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July 8, 2008
 
 
 

DIGITAL SANDBOX; AMERICAN SYSTEMS; DELTEK


 

We took this of Digital Sandbox CEO Bryan Ware recently at a networking soiree we hosted at the hot new Georgetown Club L2.  Ironic, because his company is known for legendary parties it's held every couple months for national security execs at the Jefferson Hotel. Maybe later this year it will do its biggest blast to celebrate tens years since its founding. The risk management software firm that got $1.8M in funding from Monumental Ventures in '04 now has 30 staff and is on track to do $8M in revenue this year. Its cool name comes from military gaming simulations on "sand tables" that gave them initial ideas for their software, which uses adversarial gaming techniques.

 

Ah, this is a much more executive looking Bryan yesterday in his office on Greensboro Ave. in Tysons. After 9/11, the Port Authority of NY (owner of the World Trade Center) asked them to identify risk in airports, bridges, and rail. After Hurricane Katrina, Jacksonville wanted to know about risk for natural disasters as well as terrorism. The firm just launched its "Risk Analysis Center" in the mode of "software as a service" (ie, you can have them own and operate it for you). Bryan just got back from camping in the Smokies, and plans some benders in NYC and family time in Georgia. Hmm, we would have thought with "sand" in the name, he could deduct beach time.


ON FRONT LINES IN IRAQ
 

Waves coming off Navy destroyers create a radar dark zone around the ship, allowing small boats to sneak in undetected. It's a problem that has plagued the Navy forever, but American Systems recently found the solution in EDAP, an algorithm that reduces radar wave "noise" and will now be outfitted on destroyers. We caught up with CEO Bill Hoover, a former naval officer and Vietnam vet, at his Chantilly office where he tells us his 1,400-person company, which did $230M in revenue last year, is working on a secure electronic tracking and ID system to allow military personnel and suppliers to move more quickly through Iraq. "Right now people are spending hours waiting for clearance at checkpoints," Bill says.

 

This is Bill with his corporate communications ace Mike Dolton. A graduate of the Naval Academy, Bill has a Middies football helmet in his office, along with hats from each of the colleges his children attended. Bill's house will be empty this fall as his last kid goes away to school. "My wife and I actually like each other, so it's going to be fun to see how we interact without the kids around," he says.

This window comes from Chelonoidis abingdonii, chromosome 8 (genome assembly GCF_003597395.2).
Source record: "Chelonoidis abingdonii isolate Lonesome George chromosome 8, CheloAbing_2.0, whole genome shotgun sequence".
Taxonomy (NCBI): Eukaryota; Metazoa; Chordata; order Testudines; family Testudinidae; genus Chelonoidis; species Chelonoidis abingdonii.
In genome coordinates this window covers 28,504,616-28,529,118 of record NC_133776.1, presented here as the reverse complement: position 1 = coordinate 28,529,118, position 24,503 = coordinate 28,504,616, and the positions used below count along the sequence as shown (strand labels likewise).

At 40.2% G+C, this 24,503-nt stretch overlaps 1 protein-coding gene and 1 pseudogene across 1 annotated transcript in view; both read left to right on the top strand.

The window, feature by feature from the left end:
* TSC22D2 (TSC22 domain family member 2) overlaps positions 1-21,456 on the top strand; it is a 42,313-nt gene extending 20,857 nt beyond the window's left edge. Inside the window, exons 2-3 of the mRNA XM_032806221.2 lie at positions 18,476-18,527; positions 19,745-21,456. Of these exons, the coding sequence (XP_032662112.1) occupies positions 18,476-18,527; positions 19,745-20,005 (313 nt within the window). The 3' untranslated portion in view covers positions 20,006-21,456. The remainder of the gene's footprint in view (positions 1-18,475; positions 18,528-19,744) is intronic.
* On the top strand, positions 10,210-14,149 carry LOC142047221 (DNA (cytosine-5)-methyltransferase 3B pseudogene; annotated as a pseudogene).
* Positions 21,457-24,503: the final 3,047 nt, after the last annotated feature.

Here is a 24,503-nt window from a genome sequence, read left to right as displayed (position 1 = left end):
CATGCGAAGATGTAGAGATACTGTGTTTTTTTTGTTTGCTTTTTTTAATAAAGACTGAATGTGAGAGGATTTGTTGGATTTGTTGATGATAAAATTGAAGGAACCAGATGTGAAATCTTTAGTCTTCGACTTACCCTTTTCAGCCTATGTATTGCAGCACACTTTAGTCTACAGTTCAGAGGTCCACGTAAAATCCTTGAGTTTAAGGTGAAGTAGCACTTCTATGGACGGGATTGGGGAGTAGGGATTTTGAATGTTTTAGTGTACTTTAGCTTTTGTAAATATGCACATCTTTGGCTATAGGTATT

EX-PEOPLESOFT PREZ FINDS GROOVE

 

In three years since becoming CEO, Kevin Parker has seen enterprise software developer Deltek more than double in employees (600 to 1,250) and revenue ($120 million to $280 million), not to its mention a successful IPO last November. "We make software that makes it easier for project-based companies to run their businesses," Kevin told us in his Herndon office. Some of those clients are Fed IT giants like Boeing, CACI, SAIC, L3, Titan and General Dynamics; and one is HOK Sport, which designed the new Nats ballpark.

 

Kevin tells us the company is expanding overseas to the UK and Australia, as well as the Philippines. "We were the first to focus enterprise software on project-based companies, so you will never see us go away from that," says Kevin, who was once CFO and co-President of PeopleSoft, the behemoth software firm purchased by Oracle. When he's not working, Kevin likes to travel with his wife and 4-year-old daughter. They recently went to London, but spent the 4th of July just feeling patriotic (and relaxed) at home.


MOVIE MADE FOR TECHIES
 

We went to a press screening last night of Journey to the Center of the Earth, coming out Friday.  You've got to see it-especially if you have a family.  They give you 3D glasses, and they're state of the art, so you really are convinced dinosaurs are about to swallow you.  Learn more about the technology behind Beverly Hills-based Real D and the movie.

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